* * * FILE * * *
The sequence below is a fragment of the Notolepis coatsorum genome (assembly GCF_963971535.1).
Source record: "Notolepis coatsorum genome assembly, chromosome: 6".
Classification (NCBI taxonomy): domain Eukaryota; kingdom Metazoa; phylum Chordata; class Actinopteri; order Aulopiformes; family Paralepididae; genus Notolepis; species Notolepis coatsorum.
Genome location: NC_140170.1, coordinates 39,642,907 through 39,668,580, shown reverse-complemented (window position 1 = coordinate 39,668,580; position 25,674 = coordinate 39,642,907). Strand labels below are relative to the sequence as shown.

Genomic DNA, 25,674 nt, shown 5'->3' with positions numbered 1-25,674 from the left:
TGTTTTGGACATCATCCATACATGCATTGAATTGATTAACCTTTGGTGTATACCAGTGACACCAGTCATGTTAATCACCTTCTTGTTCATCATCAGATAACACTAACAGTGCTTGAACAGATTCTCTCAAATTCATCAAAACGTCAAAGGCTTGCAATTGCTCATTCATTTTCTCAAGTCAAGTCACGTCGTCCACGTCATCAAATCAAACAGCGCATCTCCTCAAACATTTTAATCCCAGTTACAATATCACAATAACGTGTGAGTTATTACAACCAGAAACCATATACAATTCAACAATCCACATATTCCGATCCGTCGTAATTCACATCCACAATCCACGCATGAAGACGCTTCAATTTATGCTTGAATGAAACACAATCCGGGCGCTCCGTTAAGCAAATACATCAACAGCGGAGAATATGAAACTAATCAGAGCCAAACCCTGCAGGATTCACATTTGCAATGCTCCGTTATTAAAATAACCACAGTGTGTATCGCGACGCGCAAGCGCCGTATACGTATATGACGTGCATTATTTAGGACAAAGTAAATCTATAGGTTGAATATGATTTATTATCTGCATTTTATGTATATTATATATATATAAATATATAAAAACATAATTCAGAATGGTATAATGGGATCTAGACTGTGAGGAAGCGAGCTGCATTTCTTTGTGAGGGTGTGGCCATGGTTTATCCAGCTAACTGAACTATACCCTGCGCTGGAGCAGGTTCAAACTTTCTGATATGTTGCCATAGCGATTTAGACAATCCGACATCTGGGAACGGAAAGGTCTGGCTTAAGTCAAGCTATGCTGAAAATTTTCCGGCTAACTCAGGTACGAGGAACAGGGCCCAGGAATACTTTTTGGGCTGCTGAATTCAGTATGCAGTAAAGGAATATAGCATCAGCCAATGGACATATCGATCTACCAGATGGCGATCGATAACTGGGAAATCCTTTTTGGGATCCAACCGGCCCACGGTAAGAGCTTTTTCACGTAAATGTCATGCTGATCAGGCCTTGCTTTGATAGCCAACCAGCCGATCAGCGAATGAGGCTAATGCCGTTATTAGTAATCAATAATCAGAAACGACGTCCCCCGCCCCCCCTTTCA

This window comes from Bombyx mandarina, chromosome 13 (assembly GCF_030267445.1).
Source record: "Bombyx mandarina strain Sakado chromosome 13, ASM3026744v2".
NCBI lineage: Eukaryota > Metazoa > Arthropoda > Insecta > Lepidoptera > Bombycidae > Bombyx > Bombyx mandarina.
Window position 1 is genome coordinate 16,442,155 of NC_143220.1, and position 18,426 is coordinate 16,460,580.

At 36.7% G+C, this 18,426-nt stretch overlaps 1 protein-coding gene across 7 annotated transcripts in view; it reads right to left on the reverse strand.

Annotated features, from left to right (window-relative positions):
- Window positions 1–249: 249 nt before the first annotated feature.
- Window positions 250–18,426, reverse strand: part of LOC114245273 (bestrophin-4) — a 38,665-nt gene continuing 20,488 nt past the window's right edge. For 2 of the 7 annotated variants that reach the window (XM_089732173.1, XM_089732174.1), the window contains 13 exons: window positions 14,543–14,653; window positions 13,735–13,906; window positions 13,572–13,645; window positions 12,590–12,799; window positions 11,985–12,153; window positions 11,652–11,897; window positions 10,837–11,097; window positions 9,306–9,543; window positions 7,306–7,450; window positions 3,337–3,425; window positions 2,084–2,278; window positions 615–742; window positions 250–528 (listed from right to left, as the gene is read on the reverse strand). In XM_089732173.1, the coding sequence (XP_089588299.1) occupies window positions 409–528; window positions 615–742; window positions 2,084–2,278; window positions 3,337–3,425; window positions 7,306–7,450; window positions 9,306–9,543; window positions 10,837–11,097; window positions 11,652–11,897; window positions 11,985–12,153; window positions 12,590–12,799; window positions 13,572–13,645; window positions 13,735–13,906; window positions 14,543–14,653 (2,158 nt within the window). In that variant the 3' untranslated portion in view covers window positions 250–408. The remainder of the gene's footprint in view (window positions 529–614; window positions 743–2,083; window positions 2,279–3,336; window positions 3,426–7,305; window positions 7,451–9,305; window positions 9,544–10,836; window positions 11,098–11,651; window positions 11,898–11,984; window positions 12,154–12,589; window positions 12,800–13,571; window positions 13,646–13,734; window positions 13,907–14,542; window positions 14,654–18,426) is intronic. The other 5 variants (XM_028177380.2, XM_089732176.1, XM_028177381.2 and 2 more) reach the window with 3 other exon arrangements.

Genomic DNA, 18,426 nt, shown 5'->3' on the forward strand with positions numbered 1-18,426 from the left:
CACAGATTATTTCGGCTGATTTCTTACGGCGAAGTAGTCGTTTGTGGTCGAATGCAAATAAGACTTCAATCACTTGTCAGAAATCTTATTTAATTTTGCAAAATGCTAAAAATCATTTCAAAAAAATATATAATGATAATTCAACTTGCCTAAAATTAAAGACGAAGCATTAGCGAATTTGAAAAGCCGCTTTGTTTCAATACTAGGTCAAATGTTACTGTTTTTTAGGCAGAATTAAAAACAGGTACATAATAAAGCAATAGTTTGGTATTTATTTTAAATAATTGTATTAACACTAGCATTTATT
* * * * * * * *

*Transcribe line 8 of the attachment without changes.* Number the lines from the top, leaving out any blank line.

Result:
Source record: "Bombyx mandarina strain Sakado chromosome 13, ASM3026744v2".